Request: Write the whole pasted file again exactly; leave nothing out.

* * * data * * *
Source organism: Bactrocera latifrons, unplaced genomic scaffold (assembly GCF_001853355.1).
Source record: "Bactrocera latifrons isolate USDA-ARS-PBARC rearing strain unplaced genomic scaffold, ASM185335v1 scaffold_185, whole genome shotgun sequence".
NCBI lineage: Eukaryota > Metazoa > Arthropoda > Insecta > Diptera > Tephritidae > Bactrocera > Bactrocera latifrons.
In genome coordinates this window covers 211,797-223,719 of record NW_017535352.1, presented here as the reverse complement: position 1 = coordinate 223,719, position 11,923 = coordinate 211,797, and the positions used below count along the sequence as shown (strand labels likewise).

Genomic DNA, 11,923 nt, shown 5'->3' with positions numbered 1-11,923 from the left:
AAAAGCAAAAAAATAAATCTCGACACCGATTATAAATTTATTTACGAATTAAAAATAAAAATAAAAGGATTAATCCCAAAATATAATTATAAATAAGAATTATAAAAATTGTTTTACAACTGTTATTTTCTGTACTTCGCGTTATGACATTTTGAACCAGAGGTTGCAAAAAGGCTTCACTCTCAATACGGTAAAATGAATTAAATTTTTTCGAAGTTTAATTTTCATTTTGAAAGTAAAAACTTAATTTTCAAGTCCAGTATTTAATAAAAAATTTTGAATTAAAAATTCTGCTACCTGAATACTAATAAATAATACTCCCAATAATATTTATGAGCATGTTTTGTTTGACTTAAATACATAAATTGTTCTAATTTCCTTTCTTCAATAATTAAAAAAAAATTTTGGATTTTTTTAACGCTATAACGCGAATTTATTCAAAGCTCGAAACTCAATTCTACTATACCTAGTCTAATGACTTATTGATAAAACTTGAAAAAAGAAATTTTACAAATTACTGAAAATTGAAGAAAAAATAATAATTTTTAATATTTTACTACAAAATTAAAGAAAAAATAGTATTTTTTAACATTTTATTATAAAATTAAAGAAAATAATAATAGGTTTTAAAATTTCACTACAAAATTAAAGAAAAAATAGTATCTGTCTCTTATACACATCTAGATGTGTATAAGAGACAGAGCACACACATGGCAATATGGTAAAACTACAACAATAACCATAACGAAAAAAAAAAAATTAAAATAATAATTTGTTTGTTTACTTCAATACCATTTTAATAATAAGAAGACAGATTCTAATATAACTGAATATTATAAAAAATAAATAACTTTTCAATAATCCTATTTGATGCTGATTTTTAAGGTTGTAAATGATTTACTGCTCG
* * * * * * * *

Source organism: Bactrocera latifrons, unplaced genomic scaffold (assembly GCF_001853355.1).
Source record: "Bactrocera latifrons isolate USDA-ARS-PBARC rearing strain unplaced genomic scaffold, ASM185335v1 scaffold_185, whole genome shotgun sequence".
NCBI lineage: Eukaryota > Metazoa > Arthropoda > Insecta > Diptera > Tephritidae > Bactrocera > Bactrocera latifrons.
In genome coordinates this window covers 211,797-223,719 of record NW_017535352.1, presented here as the reverse complement: position 1 = coordinate 223,719, position 11,923 = coordinate 211,797, and the positions used below count along the sequence as shown (strand labels likewise).

Genomic DNA, 11,923 nt, shown 5'->3' with positions numbered 1-11,923 from the left:
AAAAGCAAAAAAATAAATCTCGACACCGATTATAAATTTATTTACGAATTAAAAATAAAAATAAAAGGATTAATCCCAAAATATAATTATAAATAAGAATTATAAAAATTGTTTTACAACTGTTATTTTCTGTACTTCGCGTTATGACATTTTGAACCAGAGGTTGCAAAAAGGCTTCACTCTCAATACGGTAAAATGAATTAAATTTTTTCGAAGTTTAATTTTCATTTTGAAAGTAAAAACTTAATTTTCAAGTCCAGTATTTAATAAAAAATTTTGAATTAAAAATTCTGCTACCTGAATACTAATAAATAATACTCCCAATAATATTTATGAGCATGTTTTGTTTGACTTAAATACATAAATTGTTCTAATTTCCTTTCTTCAATAATTAAAAAAAAATTTTGGATTTTTTTAACGCTATAACGCGAATTTATTCAAAGCTCGAAACTCAATTCTACTATACCTAGTCTAATGACTTATTGATAAAACTTGAAAAAAGAAATTTTACAAATTACTGAAAATTGAAGAAAAAATAATAATTTTTAATATTTTACTACAAAATTAAAGAAAAAATAGTATTTTTTAACATTTTATTATAAAATTAAAGAAAATAATAATAGGTTTTAAAATTTCACTACAAAATTAAAGAAAAAATAGTATCTGTCTCTTATACACATCTAGATGTGTATAAGAGACAGAGCACACACATGGCAATATGGTAAAACTACAACAATAACCATAACGAAAAAAAAAAAATTAAAATAATAATTTGTTTGTTTACTTCAATACCATTTTAATAATAAGAAGACAGATTCTAATATAACTGAATATTATAAAAAATAAATAACTTTTCAATAATCCTATTTGATGCTGATTTTTAAGGTTGTAAATGATTTACTGCTCG